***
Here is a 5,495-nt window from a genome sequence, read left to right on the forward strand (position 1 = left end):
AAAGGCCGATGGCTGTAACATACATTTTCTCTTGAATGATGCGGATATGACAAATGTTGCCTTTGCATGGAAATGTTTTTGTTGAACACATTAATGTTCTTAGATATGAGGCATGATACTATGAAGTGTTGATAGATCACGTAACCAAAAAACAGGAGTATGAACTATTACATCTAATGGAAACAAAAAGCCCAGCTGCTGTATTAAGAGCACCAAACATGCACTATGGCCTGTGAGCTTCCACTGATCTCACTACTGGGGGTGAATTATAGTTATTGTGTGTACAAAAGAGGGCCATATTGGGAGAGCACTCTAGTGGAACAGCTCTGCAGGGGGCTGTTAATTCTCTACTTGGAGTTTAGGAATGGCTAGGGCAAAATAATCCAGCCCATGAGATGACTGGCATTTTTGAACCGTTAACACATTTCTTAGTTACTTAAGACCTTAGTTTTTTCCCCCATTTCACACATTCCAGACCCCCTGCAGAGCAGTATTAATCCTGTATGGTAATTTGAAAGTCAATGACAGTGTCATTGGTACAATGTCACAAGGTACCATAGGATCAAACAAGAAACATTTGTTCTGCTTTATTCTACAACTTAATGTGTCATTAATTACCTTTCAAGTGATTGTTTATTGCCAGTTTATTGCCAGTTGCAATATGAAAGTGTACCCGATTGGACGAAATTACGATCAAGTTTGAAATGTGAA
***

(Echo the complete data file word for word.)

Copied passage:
Here is a 5,495-nt window from a genome sequence, read left to right on the forward strand (position 1 = left end):
AAAGGCCGATGGCTGTAACATACATTTTCTCTTGAATGATGCGGATATGACAAATGTTGCCTTTGCATGGAAATGTTTTTGTTGAACACATTAATGTTCTTAGATATGAGGCATGATACTATGAAGTGTTGATAGATCACGTAACCAAAAAACAGGAGTATGAACTATTACATCTAATGGAAACAAAAAGCCCAGCTGCTGTATTAAGAGCACCAAACATGCACTATGGCCTGTGAGCTTCCACTGATCTCACTACTGGGGGTGAATTATAGTTATTGTGTGTACAAAAGAGGGCCATATTGGGAGAGCACTCTAGTGGAACAGCTCTGCAGGGGGCTGTTAATTCTCTACTTGGAGTTTAGGAATGGCTAGGGCAAAATAATCCAGCCCATGAGATGACTGGCATTTTTGAACCGTTAACACATTTCTTAGTTACTTAAGACCTTAGTTTTTTCCCCCATTTCACACATTCCAGACCCCCTGCAGAGCAGTATTAATCCTGTATGGTAATTTGAAAGTCAATGACAGTGTCATTGGTACAATGTCACAAGGTACCATAGGATCAAACAAGAAACATTTGTTCTGCTTTATTCTACAACTTAATGTGTCATTAATTACCTTTCAAGTGATTGTTTATTGCCAGTTTATTGCCAGTTGCAATATGAAAGTGTACCCGATTGGACGAAATTACGATCAAGTTTGAAATGTGAA